Associations between physical or psychosocial risk factors and work-related musculoskeletal disorders in construction workers based on literature in the last 20 years: A systematic review

Shahnawaz Anwer, Heng Li, Maxwell Fordjour Antwi-Afari, Arnold Yu Lok Wong

Research output: Journal article publicationReview articleAcademic researchpeer-review

4 Citations (Scopus)

Abstract

The current systematic review aimed to summarize prevalence rates of work-related musculoskeletal disorders (WRMSDs) and quantify the associations between physical or psychosocial risk factors and WRMSDs in construction workers. Literature searches were conducted in Web of Science, PubMed, Medline, CINAHL, and EMBASE from January 1, 2000 to September 30, 2020. The methodological quality of the included studies was assessed by a validated risk of bias assessment tool used in population-based prevalence studies. Nineteen cross-sectional studies and one cohort study involving 194,863 participants were included. Eleven, five, and four included studies were classified as having high, moderate, and low quality, respectively. The 12-month prevalence rates of WRMSDs in construction workers were high (ranging from 25% to 96%). There was strong evidence to support the relationships between awkward postures (e.g., twisting, bending, or cramping positions) [odd ratio (OR) = 2.4], manual material handling (MMH) (OR = 2.2), prolonged works (OR = 4.0), high job demands (OR =1.6) or mental stress (OR =1.8) and WRMSDs in construction workers. Additionally, there was moderate evidence for the associations between overhead works (OR = 3.1), use of vibration (OR = 3.2), or low job satisfaction (OR = 1.5) and WRMSDs in construction workers. Furthermore, there was very limited evidence for the associations between repetitive works, low job control, or high job insecurity and WRMSDs in construction workers. Although many physical and psychosocial risk factors were associated with WRMSDs in construction workers, the causal relationships between these factors and the prevalence of WRMSDs remain unclear. Future prospective studies should determine whether these factors can predict future WRMSDs and whether the modification of these factors can reduce the incidence and/or prevalence of WRMSDs in construction workers. Review registration PROSPERO 2019: CRD42019135027.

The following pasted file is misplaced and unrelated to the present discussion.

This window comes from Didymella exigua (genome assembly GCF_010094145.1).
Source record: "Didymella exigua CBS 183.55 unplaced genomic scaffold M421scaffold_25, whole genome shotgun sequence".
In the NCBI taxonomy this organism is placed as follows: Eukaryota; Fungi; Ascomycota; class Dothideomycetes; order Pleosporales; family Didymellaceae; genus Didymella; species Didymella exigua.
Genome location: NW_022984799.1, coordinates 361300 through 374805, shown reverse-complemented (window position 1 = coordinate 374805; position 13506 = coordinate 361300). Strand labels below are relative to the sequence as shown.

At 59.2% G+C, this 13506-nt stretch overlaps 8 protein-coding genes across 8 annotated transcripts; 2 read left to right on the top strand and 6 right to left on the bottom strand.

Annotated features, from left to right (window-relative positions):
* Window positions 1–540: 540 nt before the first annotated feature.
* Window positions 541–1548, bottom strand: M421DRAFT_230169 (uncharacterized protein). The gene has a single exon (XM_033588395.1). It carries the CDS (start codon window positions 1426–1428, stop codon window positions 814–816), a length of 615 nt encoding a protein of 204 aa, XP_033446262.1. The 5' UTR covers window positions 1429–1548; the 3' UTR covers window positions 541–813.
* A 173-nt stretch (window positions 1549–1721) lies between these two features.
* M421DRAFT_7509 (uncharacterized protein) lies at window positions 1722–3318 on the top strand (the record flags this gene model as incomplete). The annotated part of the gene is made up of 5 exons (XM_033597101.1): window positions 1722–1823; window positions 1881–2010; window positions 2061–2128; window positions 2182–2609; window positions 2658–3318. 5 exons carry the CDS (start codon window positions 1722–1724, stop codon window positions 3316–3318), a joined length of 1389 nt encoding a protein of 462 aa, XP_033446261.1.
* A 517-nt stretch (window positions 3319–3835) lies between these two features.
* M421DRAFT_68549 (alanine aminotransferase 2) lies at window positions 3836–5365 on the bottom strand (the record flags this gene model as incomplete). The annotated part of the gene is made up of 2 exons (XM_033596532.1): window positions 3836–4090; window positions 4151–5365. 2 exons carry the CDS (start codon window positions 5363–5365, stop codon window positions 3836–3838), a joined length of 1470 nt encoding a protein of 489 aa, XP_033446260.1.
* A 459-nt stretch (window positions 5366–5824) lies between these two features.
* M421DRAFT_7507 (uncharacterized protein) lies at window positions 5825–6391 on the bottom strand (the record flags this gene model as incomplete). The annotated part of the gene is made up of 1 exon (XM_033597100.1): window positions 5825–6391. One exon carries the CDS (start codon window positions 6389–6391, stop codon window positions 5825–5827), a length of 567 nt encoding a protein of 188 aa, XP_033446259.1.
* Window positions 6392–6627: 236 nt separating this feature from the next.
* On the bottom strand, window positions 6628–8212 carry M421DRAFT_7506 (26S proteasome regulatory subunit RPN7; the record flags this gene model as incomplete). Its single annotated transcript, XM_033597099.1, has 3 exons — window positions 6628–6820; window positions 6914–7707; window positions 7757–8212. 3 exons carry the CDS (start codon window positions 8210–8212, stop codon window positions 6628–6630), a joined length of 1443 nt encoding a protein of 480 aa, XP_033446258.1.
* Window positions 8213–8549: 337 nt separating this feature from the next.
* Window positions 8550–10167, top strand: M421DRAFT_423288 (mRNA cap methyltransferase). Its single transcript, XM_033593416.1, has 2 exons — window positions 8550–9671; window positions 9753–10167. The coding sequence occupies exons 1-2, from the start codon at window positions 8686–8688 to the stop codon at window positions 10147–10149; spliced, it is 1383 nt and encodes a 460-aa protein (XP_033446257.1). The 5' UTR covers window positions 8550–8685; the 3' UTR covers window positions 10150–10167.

Original languageEnglish
Article number103113
JournalInternational Journal of Industrial Ergonomics
Volume83
DOIs
Publication statusPublished - May 2021

Keywords

  • Ergonomics
  • Occupational health
  • Physical risk factors
  • Prevalence
  • Psychosocial risk factors
  • Work-related musculoskeletal disorders

ASJC Scopus subject areas

  • Human Factors and Ergonomics
  • Public Health, Environmental and Occupational Health

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